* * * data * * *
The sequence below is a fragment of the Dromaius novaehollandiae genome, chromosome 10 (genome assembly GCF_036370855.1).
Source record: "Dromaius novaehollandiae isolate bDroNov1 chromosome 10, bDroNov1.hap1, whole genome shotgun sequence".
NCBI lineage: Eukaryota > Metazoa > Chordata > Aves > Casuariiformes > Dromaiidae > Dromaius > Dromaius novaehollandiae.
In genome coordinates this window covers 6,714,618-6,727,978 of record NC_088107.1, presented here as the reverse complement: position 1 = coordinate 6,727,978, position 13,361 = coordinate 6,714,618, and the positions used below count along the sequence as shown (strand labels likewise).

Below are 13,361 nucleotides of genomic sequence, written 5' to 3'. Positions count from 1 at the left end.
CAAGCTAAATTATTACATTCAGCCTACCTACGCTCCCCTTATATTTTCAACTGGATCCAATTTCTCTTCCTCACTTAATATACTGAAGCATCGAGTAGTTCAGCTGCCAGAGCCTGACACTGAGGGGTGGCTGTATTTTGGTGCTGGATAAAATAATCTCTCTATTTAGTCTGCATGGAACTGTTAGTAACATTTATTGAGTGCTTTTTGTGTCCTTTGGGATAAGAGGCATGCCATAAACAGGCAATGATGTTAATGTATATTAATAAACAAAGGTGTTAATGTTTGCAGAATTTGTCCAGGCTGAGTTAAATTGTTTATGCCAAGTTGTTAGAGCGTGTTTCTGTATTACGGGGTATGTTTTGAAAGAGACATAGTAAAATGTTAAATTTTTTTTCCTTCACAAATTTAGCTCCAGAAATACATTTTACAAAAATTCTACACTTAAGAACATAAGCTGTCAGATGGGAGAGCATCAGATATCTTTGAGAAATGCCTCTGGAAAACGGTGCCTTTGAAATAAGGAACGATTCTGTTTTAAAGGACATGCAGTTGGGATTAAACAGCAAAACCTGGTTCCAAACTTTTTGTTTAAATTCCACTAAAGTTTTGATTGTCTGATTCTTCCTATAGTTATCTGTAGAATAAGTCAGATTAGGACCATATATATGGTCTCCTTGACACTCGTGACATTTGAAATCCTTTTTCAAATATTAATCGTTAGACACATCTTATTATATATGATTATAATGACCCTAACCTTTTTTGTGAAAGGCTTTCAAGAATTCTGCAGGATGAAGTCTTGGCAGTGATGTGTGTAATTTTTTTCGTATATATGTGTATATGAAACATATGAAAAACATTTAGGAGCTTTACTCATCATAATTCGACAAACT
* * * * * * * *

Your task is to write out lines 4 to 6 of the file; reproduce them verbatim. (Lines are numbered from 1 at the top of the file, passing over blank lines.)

In genome coordinates this window covers 6,714,618-6,727,978 of record NC_088107.1, presented here as the reverse complement: position 1 = coordinate 6,727,978, position 13,361 = coordinate 6,714,618, and the positions used below count along the sequence as shown (strand labels likewise).

Below are 13,361 nucleotides of genomic sequence, written 5' to 3'. Positions count from 1 at the left end.
CAAGCTAAATTATTACATTCAGCCTACCTACGCTCCCCTTATATTTTCAACTGGATCCAATTTCTCTTCCTCACTTAATATACTGAAGCATCGAGTAGTTCAGCTGCCAGAGCCTGACACTGAGGGGTGGCTGTATTTTGGTGCTGGATAAAATAATCTCTCTATTTAGTCTGCATGGAACTGTTAGTAACATTTATTGAGTGCTTTTTGTGTCCTTTGGGATAAGAGGCATGCCATAAACAGGCAATGATGTTAATGTATATTAATAAACAAAGGTGTTAATGTTTGCAGAATTTGTCCAGGCTGAGTTAAATTGTTTATGCCAAGTTGTTAGAGCGTGTTTCTGTATTACGGGGTATGTTTTGAAAGAGACATAGTAAAATGTTAAATTTTTTTTCCTTCACAAATTTAGCTCCAGAAATACATTTTACAAAAATTCTACACTTAAGAACATAAGCTGTCAGATGGGAGAGCATCAGATATCTTTGAGAAATGCCTCTGGAAAACGGTGCCTTTGAAATAAGGAACGATTCTGTTTTAAAGGACATGCAGTTGGGATTAAACAGCAAAACCTGGTTCCAAACTTTTTGTTTAAATTCCACTAAAGTTTTGATTGTCTGATTCTTCCTATAGTTATCTGTAGAATAAGTCAGATTAGGACCATATATATGGTCTCCTTGACACTCGTGACATTTGAAATCCTTTTTCAAATATTAATCGTTAGACACATCTTATTATATATGATTATAATGACCCTAACCTTTTTTGTGAAAGGCTTTCAAGAATTCTGCAGGATGAAGTCTTGGCAGTGATGTGTGTAATTTTTTTCGTATATATGTGTATATGAAACATATGAAAAACATTTAGGAGCTTTACTCATCATAATTCGACAAACT